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The authors describe various experiences regarding the use of sonic materials from local musical cultures and soundscapes in the field of electroacoustic music as applied to the creative documentary. The introduction concentrates on the general characteristics of the process of ‘globalisation’ now underway and on the various different interpretations of it that have been developed over the last fifteen years.
A number of methodological and ethical questions are then asked in relation to the debate regarding the global/local dichotomy in the context of electroacoustic and audiovisual elaboration, especially when phonic material originating from the most varied geographic-cultural areas is artistically restructured and reconfigured.
In the third part of the article the accent is placed on the personal experiences of the authors regarding the production of pieces of electroacoustic music and documentaries realised in Morocco, China and Lapland.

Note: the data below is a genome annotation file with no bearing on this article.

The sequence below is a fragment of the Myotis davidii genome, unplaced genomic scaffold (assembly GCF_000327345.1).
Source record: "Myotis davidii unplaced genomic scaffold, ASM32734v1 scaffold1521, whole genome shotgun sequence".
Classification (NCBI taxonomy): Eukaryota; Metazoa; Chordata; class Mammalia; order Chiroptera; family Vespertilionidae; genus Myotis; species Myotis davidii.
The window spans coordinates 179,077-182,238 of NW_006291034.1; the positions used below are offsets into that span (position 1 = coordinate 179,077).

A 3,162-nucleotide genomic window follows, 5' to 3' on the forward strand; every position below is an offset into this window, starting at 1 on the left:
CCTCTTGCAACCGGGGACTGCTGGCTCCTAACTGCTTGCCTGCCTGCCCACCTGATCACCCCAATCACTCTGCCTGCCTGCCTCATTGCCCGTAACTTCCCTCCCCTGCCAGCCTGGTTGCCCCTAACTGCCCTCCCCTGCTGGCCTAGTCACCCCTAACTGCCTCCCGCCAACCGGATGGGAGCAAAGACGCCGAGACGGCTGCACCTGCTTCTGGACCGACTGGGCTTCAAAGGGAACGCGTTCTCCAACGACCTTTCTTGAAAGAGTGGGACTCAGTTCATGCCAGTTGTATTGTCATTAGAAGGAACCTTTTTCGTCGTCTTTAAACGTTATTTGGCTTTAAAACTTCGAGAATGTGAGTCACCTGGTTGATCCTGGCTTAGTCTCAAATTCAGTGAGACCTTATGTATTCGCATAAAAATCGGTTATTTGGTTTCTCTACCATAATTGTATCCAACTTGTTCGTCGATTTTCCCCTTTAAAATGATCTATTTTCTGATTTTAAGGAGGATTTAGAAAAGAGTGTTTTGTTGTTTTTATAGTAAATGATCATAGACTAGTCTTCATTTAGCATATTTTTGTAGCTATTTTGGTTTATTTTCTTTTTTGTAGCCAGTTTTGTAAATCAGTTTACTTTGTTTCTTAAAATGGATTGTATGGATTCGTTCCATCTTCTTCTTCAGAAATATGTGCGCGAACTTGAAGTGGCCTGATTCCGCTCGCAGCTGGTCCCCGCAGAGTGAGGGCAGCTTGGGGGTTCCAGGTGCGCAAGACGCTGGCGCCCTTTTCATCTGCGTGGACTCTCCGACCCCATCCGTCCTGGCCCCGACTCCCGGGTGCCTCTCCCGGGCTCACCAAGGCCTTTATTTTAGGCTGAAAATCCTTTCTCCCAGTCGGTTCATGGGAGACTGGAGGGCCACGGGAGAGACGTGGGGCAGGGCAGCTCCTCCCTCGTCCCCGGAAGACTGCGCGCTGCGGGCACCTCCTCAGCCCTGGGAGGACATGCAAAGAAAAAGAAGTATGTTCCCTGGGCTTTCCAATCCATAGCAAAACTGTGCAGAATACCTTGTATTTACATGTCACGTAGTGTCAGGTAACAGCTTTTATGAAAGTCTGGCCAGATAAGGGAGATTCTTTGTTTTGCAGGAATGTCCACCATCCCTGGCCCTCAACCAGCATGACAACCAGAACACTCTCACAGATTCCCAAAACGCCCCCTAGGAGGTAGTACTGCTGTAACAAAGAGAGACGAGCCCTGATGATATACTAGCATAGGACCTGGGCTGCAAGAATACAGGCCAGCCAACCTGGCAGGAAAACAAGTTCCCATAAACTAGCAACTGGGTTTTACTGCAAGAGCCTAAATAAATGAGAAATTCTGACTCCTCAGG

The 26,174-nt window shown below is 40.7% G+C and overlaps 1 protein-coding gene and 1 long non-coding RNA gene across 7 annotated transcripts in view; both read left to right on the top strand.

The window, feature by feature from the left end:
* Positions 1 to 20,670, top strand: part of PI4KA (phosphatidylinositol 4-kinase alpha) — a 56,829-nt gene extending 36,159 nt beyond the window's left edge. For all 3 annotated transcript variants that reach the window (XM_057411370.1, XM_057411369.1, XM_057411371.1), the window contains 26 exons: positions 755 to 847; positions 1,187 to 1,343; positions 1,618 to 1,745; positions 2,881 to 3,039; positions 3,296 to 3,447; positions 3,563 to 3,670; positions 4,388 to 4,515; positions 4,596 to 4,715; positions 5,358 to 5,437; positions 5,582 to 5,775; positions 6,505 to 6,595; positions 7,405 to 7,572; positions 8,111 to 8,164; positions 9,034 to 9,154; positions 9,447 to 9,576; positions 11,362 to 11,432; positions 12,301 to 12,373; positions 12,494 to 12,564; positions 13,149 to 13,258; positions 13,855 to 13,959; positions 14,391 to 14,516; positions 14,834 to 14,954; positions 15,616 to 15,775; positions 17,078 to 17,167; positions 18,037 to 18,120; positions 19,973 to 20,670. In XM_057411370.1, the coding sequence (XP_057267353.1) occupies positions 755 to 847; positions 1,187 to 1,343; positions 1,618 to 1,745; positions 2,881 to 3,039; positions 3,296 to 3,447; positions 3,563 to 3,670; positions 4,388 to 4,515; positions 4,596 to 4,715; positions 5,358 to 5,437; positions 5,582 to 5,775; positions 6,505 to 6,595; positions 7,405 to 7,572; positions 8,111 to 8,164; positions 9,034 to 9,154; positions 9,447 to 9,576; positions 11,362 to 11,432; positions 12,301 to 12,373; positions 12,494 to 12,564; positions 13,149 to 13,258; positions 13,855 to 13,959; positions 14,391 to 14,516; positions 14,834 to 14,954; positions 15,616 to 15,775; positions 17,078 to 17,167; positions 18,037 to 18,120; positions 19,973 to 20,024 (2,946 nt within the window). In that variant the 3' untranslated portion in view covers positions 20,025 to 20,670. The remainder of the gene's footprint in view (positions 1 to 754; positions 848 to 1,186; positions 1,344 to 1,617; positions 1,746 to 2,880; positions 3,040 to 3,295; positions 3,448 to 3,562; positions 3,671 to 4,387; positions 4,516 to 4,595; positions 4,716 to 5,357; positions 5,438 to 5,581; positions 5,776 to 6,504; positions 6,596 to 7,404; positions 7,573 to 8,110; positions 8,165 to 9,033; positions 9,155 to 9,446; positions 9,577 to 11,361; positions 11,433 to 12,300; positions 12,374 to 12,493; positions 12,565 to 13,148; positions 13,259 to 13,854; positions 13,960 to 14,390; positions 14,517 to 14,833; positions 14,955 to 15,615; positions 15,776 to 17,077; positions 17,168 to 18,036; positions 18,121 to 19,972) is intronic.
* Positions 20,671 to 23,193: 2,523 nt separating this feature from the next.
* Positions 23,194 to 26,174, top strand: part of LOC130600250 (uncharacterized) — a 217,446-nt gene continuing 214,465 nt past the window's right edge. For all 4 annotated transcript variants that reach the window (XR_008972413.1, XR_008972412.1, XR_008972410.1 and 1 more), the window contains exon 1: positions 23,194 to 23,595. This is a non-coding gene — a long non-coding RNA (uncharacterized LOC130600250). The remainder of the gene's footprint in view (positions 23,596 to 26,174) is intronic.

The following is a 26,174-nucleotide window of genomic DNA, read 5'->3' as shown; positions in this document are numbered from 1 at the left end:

In the last section the article concentrates on a possible diachronic perspective (i.e. studying a phenomenon in its passage through time) by means of which one can come to a relationship with soundscape sounds, and some sonic and visual examples from works realised in Catania and London are supplied.
With the development of modern high-speed communication our sense of local and global are blurred to the point that these two topological extremes are often conflated as ‘glocal’. This paper examines the significance of this change and assesses its effects on the productivity and creativity of electroacoustic musicians. More profoundly, it also considers whether this shift in social geography had any bearing on the constitution of an explicit electroacoustic community.
To specifically carry out this analysis we consider how an understanding of the system of social relations as a non-random network changes our perception of proximity and distance. We then derive a typology for the contemporary critiques of new technologies and highlight the opportunities it offers to interpret social relations anew. This analysis helps firm up the notion of virtuality that we use to explore our understanding of electroacoustic musical creation with respect to the benefits it can derive from a ‘glocal’ environment. It also establishes the premise of a collective subject emerging from ‘glocal’ communications that may serve as a seed to a renewed electroacoustic community.